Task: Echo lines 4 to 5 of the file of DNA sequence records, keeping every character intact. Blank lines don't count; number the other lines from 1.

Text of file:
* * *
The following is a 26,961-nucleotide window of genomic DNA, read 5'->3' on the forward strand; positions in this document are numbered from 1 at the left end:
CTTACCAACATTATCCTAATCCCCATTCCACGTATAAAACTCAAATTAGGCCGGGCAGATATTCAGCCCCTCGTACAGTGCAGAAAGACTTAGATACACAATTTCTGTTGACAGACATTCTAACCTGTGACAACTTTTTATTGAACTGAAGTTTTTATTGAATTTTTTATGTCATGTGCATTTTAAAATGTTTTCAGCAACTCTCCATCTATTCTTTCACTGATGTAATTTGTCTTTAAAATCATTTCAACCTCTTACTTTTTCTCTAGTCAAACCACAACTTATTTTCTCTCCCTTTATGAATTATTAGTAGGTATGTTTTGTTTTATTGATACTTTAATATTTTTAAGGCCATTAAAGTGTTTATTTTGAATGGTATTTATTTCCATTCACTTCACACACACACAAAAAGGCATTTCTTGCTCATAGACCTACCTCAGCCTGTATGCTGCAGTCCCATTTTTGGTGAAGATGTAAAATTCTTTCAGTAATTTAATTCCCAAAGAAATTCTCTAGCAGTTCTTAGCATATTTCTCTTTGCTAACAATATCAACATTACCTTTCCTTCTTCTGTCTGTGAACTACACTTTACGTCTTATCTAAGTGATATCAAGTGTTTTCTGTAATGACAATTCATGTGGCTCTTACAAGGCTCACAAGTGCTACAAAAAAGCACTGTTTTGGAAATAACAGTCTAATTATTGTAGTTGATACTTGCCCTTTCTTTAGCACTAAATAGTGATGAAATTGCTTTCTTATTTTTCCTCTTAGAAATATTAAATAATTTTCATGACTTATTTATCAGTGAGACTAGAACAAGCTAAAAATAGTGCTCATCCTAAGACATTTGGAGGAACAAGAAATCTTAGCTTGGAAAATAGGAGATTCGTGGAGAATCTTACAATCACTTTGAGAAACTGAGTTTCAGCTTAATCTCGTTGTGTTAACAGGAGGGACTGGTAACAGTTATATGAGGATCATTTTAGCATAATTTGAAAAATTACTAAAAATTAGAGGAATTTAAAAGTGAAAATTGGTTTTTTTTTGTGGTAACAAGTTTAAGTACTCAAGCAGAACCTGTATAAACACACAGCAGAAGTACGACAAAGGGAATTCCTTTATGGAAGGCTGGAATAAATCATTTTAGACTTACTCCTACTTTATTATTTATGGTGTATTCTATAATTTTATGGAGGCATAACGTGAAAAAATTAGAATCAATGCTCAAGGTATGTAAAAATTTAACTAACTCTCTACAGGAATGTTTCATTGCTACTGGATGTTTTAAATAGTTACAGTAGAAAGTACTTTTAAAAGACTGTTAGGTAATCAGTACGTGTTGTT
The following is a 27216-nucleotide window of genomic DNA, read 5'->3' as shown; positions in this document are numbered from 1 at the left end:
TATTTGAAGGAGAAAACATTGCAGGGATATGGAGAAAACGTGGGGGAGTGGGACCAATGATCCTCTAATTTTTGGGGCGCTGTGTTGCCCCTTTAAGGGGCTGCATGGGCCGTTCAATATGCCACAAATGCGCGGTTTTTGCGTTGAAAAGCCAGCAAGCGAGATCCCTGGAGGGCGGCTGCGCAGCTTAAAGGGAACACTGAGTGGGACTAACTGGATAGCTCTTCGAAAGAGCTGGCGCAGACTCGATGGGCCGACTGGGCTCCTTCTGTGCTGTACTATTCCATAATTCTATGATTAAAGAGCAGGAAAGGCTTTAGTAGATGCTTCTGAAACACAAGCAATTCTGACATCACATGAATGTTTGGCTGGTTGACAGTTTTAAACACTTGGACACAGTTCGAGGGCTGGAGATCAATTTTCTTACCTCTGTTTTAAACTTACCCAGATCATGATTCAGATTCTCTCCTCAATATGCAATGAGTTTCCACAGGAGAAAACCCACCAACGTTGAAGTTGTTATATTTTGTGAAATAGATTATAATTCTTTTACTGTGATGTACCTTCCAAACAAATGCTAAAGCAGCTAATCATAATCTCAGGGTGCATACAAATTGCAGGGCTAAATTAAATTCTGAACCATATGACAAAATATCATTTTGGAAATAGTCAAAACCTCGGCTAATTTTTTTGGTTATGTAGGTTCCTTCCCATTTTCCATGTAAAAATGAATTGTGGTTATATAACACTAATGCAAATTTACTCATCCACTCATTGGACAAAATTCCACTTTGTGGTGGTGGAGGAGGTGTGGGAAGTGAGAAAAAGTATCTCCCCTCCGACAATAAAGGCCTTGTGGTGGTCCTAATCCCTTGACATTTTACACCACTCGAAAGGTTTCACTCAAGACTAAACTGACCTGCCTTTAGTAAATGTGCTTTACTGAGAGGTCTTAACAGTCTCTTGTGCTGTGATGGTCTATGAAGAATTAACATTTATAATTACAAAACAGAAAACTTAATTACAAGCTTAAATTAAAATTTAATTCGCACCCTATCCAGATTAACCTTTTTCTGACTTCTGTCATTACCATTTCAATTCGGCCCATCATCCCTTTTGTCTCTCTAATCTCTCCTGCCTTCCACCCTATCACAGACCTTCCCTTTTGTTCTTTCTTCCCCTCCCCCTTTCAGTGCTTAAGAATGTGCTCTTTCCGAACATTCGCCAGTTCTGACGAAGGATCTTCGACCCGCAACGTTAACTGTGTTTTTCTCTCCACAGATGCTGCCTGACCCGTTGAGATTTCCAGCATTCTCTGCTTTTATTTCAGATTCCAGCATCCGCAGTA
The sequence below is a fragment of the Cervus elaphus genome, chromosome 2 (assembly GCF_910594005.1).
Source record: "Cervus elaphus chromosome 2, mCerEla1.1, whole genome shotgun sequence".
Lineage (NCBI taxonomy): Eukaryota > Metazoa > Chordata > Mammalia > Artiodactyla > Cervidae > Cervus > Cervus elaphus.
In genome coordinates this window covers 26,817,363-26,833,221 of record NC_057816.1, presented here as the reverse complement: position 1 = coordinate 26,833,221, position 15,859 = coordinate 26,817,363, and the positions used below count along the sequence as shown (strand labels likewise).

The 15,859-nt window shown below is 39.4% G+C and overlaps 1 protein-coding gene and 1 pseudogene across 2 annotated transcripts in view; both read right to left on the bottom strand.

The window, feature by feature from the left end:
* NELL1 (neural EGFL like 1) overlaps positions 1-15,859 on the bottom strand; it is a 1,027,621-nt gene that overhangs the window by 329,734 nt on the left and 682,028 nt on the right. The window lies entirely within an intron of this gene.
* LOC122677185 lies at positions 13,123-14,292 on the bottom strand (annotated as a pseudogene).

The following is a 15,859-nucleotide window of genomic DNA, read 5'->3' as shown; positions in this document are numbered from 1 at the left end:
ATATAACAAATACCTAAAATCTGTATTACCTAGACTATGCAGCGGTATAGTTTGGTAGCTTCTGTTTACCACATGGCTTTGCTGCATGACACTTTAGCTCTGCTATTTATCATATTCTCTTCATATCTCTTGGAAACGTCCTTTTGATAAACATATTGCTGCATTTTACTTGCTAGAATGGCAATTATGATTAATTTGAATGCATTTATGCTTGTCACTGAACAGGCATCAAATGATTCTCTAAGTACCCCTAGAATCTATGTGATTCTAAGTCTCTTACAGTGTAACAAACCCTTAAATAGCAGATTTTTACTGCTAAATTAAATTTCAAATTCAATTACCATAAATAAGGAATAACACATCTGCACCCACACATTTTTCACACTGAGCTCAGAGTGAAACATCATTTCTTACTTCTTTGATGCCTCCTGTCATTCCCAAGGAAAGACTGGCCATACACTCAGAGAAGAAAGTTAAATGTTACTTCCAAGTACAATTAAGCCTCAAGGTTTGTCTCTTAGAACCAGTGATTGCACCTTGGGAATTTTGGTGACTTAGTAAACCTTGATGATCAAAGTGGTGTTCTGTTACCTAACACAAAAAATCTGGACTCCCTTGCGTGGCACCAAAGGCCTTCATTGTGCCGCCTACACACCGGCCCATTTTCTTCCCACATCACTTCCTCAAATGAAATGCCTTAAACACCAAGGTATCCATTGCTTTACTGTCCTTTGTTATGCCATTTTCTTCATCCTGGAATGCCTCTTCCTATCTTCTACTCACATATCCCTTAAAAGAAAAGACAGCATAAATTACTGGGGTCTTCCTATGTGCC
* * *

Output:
TATTTGAAGGAGAAAACATTGCAGGGATATGGAGAAAACGTGGGGGAGTGGGACCAATGATCCTCTAATTTTTGGGGCGCTGTGTTGCCCCTTTAAGGGGCTGCATGGGCCGTTCAATATGCCACAAATGCGCGGTTTTTGCGTTGAAAAGCCAGCAAGCGAGATCCCTGGAGGGCGGCTGCGCAGCTTAAAGGGAACACTGAGTGGGACTAACTGGATAGCTCTTCGAAAGAGCTGGCGCAGACTCGATGGGCCGACTGGGCTCCTTCTGTGCTGTACTATTCCATAATTCTATGATTAAAGAGCAGGAAAGGCTTTAGTAGATGCTTCTGAAACACAAGCAATTCTGACATCACATGAATGTTTGGCTGGTTGACAGTTTTAAACACTTGGACACAGTTCGAGGGCTGGAGATCAATTTTCTTACCTCTGTTTTAAACTTACCCAGATCATGATTCAGATTCTCTCCTCAATATGCAATGAGTTTCCACAGGAGAAAACCCACCAACGTTGAAGTTGTTATATTTTGTGAAATAGATTATAATTCTTTTACTGTGATGTACCTTCCAAACAAATGCTAAAGCAGCTAATCATAATCTCAGGGTGCATACAAATTGCAGGGCTAAATTAAATTCTGAACCATATGACAAAATATCATTTTGGAAATAGTCAAAACCTCGGCTAATTTTTTTGGTTATGTAGGTTCCTTCCCATTTTCCATGTAAAAATGAATTGTGGTTATATAACACTAATGCAAATTTACTCATCCACTCATTGGACAAAATTCCACTTTGTGGTGGTGGAGGAGGTGTGGGAAGTGAGAAAAAGTATCTCCCCTCCGACAATAAAGGCCTTGTGGTGGTCCTAATCCCTTGACATTTTACACCACTCGAAAGGTTTCACTCAAGACTAAACTGACCTGCCTTTAGTAAATGTGCTTTACTGAGAGGTCTTAACAGTCTCTTGTGCTGTGATGGTCTATGAAGAATTAACATTTATAATTACAAAACAGAAAACTTAATTACAAGCTTAAATTAAAATTTAATTCGCACCCTATCCAGATTAACCTTTTTCTGACTTCTGTCATTACCATTTCAATTCGGCCCATCATCCCTTTTGTCTCTCTAATCTCTCCTGCCTTCCACCCTATCACAGACCTTCCCTTTTGTTCTTTCTTCCCCTCCCCCTTTCAGTGCTTAAGAATGTGCTCTTTCCGAACATTCGCCAGTTCTGACGAAGGATCTTCGACCCGCAACGTTAACTGTGTTTTTCTCTCCACAGATGCTGCCTGACCCGTTGAGATTTCCAGCATTCTCTGCTTTTATTTCAGATTCCAGCATCCGCAGTA
The sequence below is a fragment of the Cervus elaphus genome, chromosome 2 (assembly GCF_910594005.1).